The UN's top court on Monday ordered Japan to end its annual Antarctic whale hunt, saying in a landmark ruling that the programme was a commercial activity disguised as science.
"Japan shall revoke any existant authorisation, permit or licence granted in relation to JARPA II (research programme) and refrain from granting any further permits," said the International Court of Justice's Judge Peter Tomka.
Agreeing with Australia, which in 2010 hauled Japan before the Hague-based ICJ in a bid to end whale hunting in the Southern Ocean, Tomka said that "special permissions granted by Japan are not for purposes of scientific research."
"The evidence does not establish that the programme's design and implementation are reasonable in relation to its stated (scientific) objectives," Tomka said.
While Norway and Iceland have commercial whaling programmes in spite of a 1986 International Whaling Commission (IWC) moratorium, Japan insisted its programme was scientific, while admitting that the resulting meat ended up on plates back home.
Tokyo was accused of exploiting a legal loophole in the 1986 ban on commercial whaling that allowed the practice to collect scientific data.
Conservation groups voiced happiness at the ruling, which Japan said it would respect despite "deep disappointment".
"As a state that respects the rule of law... and as a responsible member of the global community, Japan will abide by the decision of the court," chief negotiator Koji Tsuruoka told reporters outside the United Nations' top court.
Australia's lawyer Bill Campbell said he welcomed the decision and repeated his hope that it would not affect relations between the two countries.
"The decision of the court today, important as it is, has given us the opportunity to draw a line under the legal dispute and move on," Campbell said.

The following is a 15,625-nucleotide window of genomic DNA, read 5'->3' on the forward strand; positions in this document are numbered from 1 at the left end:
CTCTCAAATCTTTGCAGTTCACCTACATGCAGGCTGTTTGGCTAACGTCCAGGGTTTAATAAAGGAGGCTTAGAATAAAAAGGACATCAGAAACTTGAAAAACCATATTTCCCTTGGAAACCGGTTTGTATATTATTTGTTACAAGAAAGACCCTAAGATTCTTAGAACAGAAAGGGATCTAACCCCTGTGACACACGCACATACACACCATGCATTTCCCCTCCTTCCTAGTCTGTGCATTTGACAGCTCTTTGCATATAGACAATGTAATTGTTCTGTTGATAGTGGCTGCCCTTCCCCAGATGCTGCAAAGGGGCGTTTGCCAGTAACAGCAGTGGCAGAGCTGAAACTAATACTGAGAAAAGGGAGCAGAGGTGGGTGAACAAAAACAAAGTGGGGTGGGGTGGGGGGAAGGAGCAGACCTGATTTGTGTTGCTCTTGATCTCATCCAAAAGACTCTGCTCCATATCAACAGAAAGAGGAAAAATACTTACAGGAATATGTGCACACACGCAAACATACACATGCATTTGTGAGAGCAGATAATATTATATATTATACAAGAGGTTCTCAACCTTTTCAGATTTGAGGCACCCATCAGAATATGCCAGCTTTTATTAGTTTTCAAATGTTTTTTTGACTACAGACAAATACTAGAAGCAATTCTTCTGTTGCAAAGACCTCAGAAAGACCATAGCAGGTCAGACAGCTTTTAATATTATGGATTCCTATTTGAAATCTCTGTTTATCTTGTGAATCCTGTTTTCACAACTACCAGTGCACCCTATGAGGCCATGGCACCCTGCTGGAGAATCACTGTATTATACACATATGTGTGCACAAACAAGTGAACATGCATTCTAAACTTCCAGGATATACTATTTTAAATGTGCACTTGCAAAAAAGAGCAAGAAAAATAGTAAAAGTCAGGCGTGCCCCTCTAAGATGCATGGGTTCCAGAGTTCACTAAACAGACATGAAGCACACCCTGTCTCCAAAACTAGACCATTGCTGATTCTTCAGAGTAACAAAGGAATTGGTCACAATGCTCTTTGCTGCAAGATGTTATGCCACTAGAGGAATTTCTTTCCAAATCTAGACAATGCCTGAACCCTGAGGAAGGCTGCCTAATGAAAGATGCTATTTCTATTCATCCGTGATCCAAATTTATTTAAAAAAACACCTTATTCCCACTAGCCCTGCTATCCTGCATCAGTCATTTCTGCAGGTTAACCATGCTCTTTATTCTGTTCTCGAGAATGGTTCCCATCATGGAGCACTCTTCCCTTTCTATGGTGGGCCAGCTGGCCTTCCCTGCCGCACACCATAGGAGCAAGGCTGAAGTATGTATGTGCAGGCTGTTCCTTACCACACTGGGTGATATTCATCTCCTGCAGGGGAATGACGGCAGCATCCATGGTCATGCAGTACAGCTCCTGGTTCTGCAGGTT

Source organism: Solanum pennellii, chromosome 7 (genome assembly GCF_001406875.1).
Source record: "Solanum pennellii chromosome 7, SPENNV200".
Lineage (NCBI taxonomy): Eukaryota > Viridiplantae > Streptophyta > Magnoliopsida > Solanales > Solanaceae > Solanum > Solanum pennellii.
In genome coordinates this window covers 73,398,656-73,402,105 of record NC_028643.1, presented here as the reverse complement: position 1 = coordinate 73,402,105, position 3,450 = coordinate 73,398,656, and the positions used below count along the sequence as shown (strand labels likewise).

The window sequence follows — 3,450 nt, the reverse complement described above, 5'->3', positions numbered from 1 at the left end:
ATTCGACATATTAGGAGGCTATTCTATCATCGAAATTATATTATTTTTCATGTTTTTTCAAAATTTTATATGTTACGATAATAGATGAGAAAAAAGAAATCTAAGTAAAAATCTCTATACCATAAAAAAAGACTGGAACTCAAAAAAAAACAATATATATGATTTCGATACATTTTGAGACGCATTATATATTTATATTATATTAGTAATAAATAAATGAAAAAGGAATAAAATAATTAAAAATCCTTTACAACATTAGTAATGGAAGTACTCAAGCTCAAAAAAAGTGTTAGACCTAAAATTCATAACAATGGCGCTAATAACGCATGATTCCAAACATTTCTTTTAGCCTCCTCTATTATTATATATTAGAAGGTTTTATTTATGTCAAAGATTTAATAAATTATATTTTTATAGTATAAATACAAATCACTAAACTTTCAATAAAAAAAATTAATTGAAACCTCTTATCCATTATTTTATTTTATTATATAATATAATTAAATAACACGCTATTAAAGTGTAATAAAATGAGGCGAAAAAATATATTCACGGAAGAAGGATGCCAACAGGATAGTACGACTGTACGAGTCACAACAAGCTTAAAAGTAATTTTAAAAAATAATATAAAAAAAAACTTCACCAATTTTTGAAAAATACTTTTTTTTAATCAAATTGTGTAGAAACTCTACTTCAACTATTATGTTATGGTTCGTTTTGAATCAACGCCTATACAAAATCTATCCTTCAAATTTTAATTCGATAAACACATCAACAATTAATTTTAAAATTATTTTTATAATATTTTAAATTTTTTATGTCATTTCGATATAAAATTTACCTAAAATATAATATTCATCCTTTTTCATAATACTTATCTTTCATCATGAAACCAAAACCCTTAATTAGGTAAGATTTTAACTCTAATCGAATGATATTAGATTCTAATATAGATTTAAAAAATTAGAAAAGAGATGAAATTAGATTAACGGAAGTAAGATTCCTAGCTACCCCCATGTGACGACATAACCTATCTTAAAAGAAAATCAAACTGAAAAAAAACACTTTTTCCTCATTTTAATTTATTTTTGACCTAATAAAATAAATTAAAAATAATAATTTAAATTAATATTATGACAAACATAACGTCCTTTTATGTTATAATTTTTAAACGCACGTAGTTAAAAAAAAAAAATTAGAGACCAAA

Australia said that since 1988 Japan has slaughtered more than 10,000 whales under the programme, putting the Asian nation in breach of international conventions and its obligation to preserve marine mammals and their environment.
Pete Bethune, a former activist with militant conservation group Sea Shepherd who spent five months in a Japanese prison for his protests, broke down after the verdict.
"Today is a great day for justice," he told journalists at the court.
- 'All eyes on Japan' -
"This decision sends a clear message to governments around the world that the exploitation of animals will no longer be tolerated and animals must be protected at the highest level," said Claire Bass, head of wildlife campaigns at the World Society for the Protection of Animals.
"All eyes are now on Japan to respect this decision," she said.
The court ruled overwhelmingly in favour of Australia in the case, which the country launched in 2010.
Clare Perry of the Environmental Investigation Agency said the ruling "lays to rest, once and for all, the grim travesty of Japan's so-called 'scientific' whaling."
"Next, the world needs to focus its attention on Japan's whaling in the North Pacific, where it continues to issue permits to kill up to 500 whales annually in hunts using the same 'scientific' clause that has now been condemned beyond dispute by the international court."
While Japan said its research programme was aimed at studying the viability of whale hunting, the ICJ found that it had failed to examine ways of doing such research without killing whales, or at least while killing fewer whales.
Japan has consistently defended the practice of eating whale meat as a culinary tradition and vowed it would "never stop whaling".
In April last year it announced its whaling haul from the Southern Ocean was at a record low because of "unforgivable sabotage" by Sea Shepherd activists.
Sea Shepherd had called the ICJ case make-or-break for whales in the Southern Ocean.
Established in 1945 to rule in disputes between countries, the ICJ is the UN's highest judicial body and the only one of five principal UN bodies not located in New York.